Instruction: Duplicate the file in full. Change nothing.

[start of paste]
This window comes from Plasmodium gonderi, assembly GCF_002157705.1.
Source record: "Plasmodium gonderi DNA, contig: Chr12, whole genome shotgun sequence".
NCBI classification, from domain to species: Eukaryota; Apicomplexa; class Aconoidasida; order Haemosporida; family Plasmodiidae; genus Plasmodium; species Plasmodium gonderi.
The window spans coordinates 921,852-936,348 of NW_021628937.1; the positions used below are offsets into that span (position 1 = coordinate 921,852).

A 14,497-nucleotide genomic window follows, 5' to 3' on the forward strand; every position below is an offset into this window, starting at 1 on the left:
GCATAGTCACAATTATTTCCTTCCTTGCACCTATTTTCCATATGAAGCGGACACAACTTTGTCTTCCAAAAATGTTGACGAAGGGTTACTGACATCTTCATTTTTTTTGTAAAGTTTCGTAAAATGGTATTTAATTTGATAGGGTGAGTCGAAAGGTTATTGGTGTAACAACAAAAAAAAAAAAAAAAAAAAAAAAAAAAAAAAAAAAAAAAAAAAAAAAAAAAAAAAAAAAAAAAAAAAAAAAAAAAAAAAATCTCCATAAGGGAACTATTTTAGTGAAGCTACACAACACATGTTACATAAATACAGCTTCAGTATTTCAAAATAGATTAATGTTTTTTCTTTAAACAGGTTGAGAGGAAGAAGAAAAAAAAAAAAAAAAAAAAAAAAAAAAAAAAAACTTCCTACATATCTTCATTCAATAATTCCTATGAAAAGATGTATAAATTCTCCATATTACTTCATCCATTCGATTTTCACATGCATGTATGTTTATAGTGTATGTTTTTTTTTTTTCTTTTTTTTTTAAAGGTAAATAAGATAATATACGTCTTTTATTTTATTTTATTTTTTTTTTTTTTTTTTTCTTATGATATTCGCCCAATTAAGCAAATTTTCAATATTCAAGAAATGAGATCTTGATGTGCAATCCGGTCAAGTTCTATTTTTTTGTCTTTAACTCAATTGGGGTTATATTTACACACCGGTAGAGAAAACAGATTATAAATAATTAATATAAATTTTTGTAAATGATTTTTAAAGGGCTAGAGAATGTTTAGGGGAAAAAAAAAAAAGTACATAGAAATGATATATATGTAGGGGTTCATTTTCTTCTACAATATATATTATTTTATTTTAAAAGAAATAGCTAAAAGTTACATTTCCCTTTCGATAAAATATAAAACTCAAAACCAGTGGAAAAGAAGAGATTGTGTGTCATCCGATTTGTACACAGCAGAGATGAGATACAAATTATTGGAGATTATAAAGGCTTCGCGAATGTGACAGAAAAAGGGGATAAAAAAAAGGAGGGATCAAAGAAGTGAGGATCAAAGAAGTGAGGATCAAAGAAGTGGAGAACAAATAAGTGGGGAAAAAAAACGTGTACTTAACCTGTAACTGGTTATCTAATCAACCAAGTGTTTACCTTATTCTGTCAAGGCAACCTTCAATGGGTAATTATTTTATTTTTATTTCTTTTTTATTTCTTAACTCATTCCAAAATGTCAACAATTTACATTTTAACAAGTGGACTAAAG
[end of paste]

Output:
This window comes from Plasmodium gonderi, assembly GCF_002157705.1.
Source record: "Plasmodium gonderi DNA, contig: Chr12, whole genome shotgun sequence".
NCBI classification, from domain to species: Eukaryota; Apicomplexa; class Aconoidasida; order Haemosporida; family Plasmodiidae; genus Plasmodium; species Plasmodium gonderi.
The window spans coordinates 921,852-936,348 of NW_021628937.1; the positions used below are offsets into that span (position 1 = coordinate 921,852).

A 14,497-nucleotide genomic window follows, 5' to 3' on the forward strand; every position below is an offset into this window, starting at 1 on the left:
GCATAGTCACAATTATTTCCTTCCTTGCACCTATTTTCCATATGAAGCGGACACAACTTTGTCTTCCAAAAATGTTGACGAAGGGTTACTGACATCTTCATTTTTTTTGTAAAGTTTCGTAAAATGGTATTTAATTTGATAGGGTGAGTCGAAAGGTTATTGGTGTAACAACAAAAAAAAAAAAAAAAAAAAAAAAAAAAAAAAAAAAAAAAAAAAAAAAAAAAAAAAAAAAAAAAAAAAAAAAAAAAAAAAATCTCCATAAGGGAACTATTTTAGTGAAGCTACACAACACATGTTACATAAATACAGCTTCAGTATTTCAAAATAGATTAATGTTTTTTCTTTAAACAGGTTGAGAGGAAGAAGAAAAAAAAAAAAAAAAAAAAAAAAAAAAAAAAAACTTCCTACATATCTTCATTCAATAATTCCTATGAAAAGATGTATAAATTCTCCATATTACTTCATCCATTCGATTTTCACATGCATGTATGTTTATAGTGTATGTTTTTTTTTTTTCTTTTTTTTTTAAAGGTAAATAAGATAATATACGTCTTTTATTTTATTTTATTTTTTTTTTTTTTTTTTTCTTATGATATTCGCCCAATTAAGCAAATTTTCAATATTCAAGAAATGAGATCTTGATGTGCAATCCGGTCAAGTTCTATTTTTTTGTCTTTAACTCAATTGGGGTTATATTTACACACCGGTAGAGAAAACAGATTATAAATAATTAATATAAATTTTTGTAAATGATTTTTAAAGGGCTAGAGAATGTTTAGGGGAAAAAAAAAAAAGTACATAGAAATGATATATATGTAGGGGTTCATTTTCTTCTACAATATATATTATTTTATTTTAAAAGAAATAGCTAAAAGTTACATTTCCCTTTCGATAAAATATAAAACTCAAAACCAGTGGAAAAGAAGAGATTGTGTGTCATCCGATTTGTACACAGCAGAGATGAGATACAAATTATTGGAGATTATAAAGGCTTCGCGAATGTGACAGAAAAAGGGGATAAAAAAAAGGAGGGATCAAAGAAGTGAGGATCAAAGAAGTGAGGATCAAAGAAGTGGAGAACAAATAAGTGGGGAAAAAAAACGTGTACTTAACCTGTAACTGGTTATCTAATCAACCAAGTGTTTACCTTATTCTGTCAAGGCAACCTTCAATGGGTAATTATTTTATTTTTATTTCTTTTTTATTTCTTAACTCATTCCAAAATGTCAACAATTTACATTTTAACAAGTGGACTAAAG